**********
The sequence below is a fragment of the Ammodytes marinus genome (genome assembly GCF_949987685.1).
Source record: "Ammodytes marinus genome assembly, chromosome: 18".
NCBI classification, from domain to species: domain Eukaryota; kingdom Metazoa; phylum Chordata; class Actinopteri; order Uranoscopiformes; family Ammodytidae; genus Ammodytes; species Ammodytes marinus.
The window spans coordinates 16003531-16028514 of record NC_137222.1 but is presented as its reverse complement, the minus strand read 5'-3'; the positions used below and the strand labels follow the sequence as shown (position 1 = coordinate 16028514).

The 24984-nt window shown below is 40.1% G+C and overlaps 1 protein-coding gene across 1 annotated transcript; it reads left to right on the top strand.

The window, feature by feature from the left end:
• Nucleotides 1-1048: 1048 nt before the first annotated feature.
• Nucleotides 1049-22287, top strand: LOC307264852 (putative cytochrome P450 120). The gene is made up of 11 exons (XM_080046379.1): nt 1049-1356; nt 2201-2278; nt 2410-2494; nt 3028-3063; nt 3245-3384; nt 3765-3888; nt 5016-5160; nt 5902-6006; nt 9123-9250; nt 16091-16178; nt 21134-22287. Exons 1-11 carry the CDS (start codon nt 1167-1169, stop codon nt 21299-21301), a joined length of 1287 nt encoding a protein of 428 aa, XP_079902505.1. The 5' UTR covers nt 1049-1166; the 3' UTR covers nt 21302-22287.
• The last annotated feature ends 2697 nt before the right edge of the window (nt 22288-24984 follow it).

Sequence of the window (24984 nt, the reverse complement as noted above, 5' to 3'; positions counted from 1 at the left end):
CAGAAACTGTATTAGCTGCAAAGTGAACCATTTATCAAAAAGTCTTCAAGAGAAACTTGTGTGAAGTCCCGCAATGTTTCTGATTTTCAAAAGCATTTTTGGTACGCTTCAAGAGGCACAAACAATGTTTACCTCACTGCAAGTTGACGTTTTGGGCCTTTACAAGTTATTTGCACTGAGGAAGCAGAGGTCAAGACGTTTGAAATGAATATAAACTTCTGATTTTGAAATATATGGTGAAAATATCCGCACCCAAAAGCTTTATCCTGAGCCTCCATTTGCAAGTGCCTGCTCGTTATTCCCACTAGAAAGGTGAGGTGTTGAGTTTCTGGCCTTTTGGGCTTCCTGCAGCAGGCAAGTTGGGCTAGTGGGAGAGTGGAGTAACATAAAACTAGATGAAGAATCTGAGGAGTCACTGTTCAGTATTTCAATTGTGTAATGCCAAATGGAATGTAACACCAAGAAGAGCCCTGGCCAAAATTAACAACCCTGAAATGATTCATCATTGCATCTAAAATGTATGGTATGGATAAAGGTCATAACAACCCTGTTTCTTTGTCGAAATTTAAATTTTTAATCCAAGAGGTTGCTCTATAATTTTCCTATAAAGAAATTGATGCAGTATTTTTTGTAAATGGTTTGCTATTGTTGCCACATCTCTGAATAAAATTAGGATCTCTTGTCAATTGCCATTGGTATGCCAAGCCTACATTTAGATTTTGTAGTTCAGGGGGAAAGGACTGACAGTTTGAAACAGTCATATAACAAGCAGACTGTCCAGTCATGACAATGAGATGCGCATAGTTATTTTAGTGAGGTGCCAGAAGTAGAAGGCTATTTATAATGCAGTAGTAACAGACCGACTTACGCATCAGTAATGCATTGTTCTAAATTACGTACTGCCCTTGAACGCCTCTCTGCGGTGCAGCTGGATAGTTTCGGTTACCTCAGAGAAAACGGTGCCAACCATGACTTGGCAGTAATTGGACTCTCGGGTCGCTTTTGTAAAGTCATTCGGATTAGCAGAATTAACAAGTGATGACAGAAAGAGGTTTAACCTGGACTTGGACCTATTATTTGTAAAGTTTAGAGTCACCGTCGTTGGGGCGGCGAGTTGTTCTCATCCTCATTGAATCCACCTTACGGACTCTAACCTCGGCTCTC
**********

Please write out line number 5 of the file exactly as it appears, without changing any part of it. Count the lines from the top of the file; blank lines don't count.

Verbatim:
The 24984-nt window shown below is 40.1% G+C and overlaps 1 protein-coding gene across 1 annotated transcript; it reads left to right on the top strand.